Johann Georg Sulzer

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Johann Georg Sulzer.

Johann Georg Sulzer (German: [ˈzʊltsɐ]; 16 October 1720, Winterthur – 27 February 1779, Berlin) was a Swiss professor of Mathematics, who later on moved on to the field of electricity. He was a Wolffian philosopher and director of the philosophical section of the Berlin Academy of Sciences, and translator of David Hume's An Enquiry Concerning the Principles of Morals into German in 1755.

Sulzer is best known as the subject of an anecdote in the history of the development of the battery. In 1752, Sulzer happened to put the tip of his tongue between pieces of two different metals whose edges were in contact. He exclaimed, "a pungent sensation, reminds me of the taste of green vitriol when I placed my tongue between these metals."(reference needed) He thought the metals set up a vibratory motion in their particles which excited the nerves of taste. The event became known as the "battery tongue test": - the saliva serves as the electrolyte carrying the current between two metallic electrodes.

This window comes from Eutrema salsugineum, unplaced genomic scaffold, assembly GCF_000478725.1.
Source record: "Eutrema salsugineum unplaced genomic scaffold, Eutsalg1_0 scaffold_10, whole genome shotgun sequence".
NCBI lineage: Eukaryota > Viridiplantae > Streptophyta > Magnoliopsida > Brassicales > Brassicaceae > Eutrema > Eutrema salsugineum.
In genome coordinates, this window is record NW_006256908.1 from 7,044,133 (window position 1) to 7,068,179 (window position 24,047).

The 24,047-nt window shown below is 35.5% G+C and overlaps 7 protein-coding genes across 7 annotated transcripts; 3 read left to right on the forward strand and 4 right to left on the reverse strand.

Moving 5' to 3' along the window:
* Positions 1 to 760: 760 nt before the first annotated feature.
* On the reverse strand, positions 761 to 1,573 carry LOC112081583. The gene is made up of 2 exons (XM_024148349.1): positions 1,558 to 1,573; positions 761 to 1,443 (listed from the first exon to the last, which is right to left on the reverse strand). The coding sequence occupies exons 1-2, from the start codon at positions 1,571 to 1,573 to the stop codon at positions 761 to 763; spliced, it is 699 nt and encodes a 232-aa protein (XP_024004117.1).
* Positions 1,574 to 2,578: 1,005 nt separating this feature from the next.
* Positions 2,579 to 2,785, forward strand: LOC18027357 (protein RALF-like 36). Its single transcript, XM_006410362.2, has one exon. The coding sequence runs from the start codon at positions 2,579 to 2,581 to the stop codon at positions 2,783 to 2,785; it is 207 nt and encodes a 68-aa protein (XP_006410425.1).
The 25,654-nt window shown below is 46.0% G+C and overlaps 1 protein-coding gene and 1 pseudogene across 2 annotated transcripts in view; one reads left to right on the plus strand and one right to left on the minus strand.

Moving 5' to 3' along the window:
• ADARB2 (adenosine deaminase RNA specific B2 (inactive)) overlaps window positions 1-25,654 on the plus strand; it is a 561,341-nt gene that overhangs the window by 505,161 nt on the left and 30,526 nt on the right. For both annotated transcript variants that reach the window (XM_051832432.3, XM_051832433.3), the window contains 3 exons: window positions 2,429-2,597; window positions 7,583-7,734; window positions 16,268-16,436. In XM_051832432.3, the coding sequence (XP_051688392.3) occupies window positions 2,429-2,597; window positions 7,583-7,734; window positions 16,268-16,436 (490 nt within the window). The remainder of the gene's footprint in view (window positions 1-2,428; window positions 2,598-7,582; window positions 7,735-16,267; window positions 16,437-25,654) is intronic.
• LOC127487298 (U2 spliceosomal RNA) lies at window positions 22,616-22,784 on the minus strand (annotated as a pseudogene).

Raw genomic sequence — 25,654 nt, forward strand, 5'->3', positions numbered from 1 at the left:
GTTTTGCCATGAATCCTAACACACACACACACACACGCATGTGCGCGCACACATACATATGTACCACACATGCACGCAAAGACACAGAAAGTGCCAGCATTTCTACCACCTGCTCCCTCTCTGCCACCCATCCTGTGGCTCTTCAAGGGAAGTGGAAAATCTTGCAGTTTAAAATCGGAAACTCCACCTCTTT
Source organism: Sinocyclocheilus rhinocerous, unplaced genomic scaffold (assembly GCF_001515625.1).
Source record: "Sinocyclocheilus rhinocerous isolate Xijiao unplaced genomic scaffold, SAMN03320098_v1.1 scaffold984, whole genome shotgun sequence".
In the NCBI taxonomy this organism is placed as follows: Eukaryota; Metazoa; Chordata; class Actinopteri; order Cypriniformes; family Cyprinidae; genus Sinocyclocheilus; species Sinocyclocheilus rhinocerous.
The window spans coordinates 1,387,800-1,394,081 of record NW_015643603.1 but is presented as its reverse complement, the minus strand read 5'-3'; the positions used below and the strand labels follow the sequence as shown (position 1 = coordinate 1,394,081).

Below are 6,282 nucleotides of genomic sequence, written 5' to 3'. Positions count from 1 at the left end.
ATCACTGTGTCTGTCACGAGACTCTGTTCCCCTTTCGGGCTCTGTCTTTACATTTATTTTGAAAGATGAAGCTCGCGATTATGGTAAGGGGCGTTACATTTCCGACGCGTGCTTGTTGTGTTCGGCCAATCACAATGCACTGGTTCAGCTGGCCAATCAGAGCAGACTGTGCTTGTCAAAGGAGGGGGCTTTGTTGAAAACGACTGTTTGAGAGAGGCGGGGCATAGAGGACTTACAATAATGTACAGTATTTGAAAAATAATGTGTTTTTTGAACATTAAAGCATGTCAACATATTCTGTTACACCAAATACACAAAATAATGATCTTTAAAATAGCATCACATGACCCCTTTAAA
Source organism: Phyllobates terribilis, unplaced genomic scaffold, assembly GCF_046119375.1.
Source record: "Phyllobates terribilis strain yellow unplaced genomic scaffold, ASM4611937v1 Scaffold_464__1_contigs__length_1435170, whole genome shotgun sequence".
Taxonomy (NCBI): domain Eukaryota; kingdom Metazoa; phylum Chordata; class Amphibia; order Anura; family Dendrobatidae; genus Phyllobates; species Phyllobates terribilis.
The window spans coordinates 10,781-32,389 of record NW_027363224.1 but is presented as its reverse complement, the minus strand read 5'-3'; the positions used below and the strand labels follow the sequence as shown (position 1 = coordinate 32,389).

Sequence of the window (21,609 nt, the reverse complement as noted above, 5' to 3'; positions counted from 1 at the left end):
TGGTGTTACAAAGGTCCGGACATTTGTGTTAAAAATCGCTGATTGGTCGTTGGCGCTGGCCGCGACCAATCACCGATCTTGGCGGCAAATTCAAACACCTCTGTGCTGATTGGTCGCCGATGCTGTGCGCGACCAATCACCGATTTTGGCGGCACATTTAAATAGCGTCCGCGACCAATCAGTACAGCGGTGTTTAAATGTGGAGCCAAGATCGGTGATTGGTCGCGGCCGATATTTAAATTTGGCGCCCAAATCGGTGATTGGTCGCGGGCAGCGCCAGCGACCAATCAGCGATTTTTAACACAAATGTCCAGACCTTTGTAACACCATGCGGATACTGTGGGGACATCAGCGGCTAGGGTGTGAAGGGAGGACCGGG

In his General Theory of Beautiful Art "…he [Sulzer] extended Baumgarten's approach into an even more psychological theory that the primary object of enjoyment in aesthetic experience is the state of one's own cognitive condition."[1] Kant had respectfully disagreed with Sulzer's metaphysical hopes. Kant wrote: "I cannot share the opinion so frequently expressed by excellent and thoughtful men (for instance Sulzer) who, being fully conscious of the weakness of the proofs hitherto advanced, indulge in a hope that the future would supply us with evident demonstrations of the two cardinal propositions of pure reason, namely, that there is a God, and that there is a future life. I am certain, on the contrary, that this will never be the case…."[2]

Bibliography[edit]

  • Unterredungen über die Schönheit der Natur (1750)
  • Gedanken über den Ursprung der Wissenschaften und schönen Künste (1762)
  • Allgemeine Theorie der schönen Künste (1771–74)
  • Vermischte philosophische Schriften (1773/81)

Notes[edit]

  1. ^ Kant, Immanuel, translated and edited by Paul Guyer and Allen W. Wood, Critique of Pure Reason, Cambridge University Press, 2000, ISBN 0-521-65729-6, Editor's note on p. 752.
  2. ^ Critique of Pure Reason, A 742